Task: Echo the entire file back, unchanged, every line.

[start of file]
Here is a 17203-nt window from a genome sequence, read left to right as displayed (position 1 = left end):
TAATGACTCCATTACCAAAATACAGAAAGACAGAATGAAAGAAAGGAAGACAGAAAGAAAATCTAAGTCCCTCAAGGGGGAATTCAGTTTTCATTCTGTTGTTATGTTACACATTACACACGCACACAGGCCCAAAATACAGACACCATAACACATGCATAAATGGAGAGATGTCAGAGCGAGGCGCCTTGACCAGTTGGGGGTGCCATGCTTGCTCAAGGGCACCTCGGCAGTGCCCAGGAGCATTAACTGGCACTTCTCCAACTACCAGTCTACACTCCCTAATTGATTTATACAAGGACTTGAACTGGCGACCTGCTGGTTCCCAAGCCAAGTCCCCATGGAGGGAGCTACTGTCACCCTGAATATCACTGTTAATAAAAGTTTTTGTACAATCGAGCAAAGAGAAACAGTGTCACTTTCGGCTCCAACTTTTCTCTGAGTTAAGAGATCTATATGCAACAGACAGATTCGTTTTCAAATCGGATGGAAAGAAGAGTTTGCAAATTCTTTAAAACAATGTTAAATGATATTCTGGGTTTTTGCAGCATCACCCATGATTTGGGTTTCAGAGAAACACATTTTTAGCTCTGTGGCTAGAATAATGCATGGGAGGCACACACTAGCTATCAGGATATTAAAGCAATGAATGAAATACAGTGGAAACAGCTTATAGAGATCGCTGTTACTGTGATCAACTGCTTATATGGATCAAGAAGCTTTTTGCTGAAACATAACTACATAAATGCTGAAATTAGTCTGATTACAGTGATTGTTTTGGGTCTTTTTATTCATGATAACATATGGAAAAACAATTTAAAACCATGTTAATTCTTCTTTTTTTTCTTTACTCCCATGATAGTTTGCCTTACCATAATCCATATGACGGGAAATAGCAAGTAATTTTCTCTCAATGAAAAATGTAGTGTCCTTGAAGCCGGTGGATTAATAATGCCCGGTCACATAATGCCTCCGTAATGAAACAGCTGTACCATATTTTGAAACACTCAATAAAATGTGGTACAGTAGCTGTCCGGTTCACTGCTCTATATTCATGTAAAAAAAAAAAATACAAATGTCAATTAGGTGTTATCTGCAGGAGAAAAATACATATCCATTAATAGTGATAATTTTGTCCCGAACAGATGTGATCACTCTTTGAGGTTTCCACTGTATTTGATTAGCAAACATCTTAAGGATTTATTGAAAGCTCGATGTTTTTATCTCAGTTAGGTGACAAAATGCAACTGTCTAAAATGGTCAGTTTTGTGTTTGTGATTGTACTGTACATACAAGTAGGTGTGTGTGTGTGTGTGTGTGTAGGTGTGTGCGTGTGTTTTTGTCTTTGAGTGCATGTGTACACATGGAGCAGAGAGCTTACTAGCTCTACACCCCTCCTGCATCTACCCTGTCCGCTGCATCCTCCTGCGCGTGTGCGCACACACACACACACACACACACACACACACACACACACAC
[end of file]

Here is a 17203-nt window from a genome sequence, read left to right as displayed (position 1 = left end):
TAATGACTCCATTACCAAAATACAGAAAGACAGAATGAAAGAAAGGAAGACAGAAAGAAAATCTAAGTCCCTCAAGGGGGAATTCAGTTTTCATTCTGTTGTTATGTTACACATTACACACGCACACAGGCCCAAAATACAGACACCATAACACATGCATAAATGGAGAGATGTCAGAGCGAGGCGCCTTGACCAGTTGGGGGTGCCATGCTTGCTCAAGGGCACCTCGGCAGTGCCCAGGAGCATTAACTGGCACTTCTCCAACTACCAGTCTACACTCCCTAATTGATTTATACAAGGACTTGAACTGGCGACCTGCTGGTTCCCAAGCCAAGTCCCCATGGAGGGAGCTACTGTCACCCTGAATATCACTGTTAATAAAAGTTTTTGTACAATCGAGCAAAGAGAAACAGTGTCACTTTCGGCTCCAACTTTTCTCTGAGTTAAGAGATCTATATGCAACAGACAGATTCGTTTTCAAATCGGATGGAAAGAAGAGTTTGCAAATTCTTTAAAACAATGTTAAATGATATTCTGGGTTTTTGCAGCATCACCCATGATTTGGGTTTCAGAGAAACACATTTTTAGCTCTGTGGCTAGAATAATGCATGGGAGGCACACACTAGCTATCAGGATATTAAAGCAATGAATGAAATACAGTGGAAACAGCTTATAGAGATCGCTGTTACTGTGATCAACTGCTTATATGGATCAAGAAGCTTTTTGCTGAAACATAACTACATAAATGCTGAAATTAGTCTGATTACAGTGATTGTTTTGGGTCTTTTTATTCATGATAACATATGGAAAAACAATTTAAAACCATGTTAATTCTTCTTTTTTTTCTTTACTCCCATGATAGTTTGCCTTACCATAATCCATATGACGGGAAATAGCAAGTAATTTTCTCTCAATGAAAAATGTAGTGTCCTTGAAGCCGGTGGATTAATAATGCCCGGTCACATAATGCCTCCGTAATGAAACAGCTGTACCATATTTTGAAACACTCAATAAAATGTGGTACAGTAGCTGTCCGGTTCACTGCTCTATATTCATGTAAAAAAAAAAAATACAAATGTCAATTAGGTGTTATCTGCAGGAGAAAAATACATATCCATTAATAGTGATAATTTTGTCCCGAACAGATGTGATCACTCTTTGAGGTTTCCACTGTATTTGATTAGCAAACATCTTAAGGATTTATTGAAAGCTCGATGTTTTTATCTCAGTTAGGTGACAAAATGCAACTGTCTAAAATGGTCAGTTTTGTGTTTGTGATTGTACTGTACATACAAGTAGGTGTGTGTGTGTGTGTGTGTGTAGGTGTGTGCGTGTGTTTTTGTCTTTGAGTGCATGTGTACACATGGAGCAGAGAGCTTACTAGCTCTACACCCCTCCTGCATCTACCCTGTCCGCTGCATCCTCCTGCGCGTGTGCGCACACACACACACACACACACACACACACACACACACACAC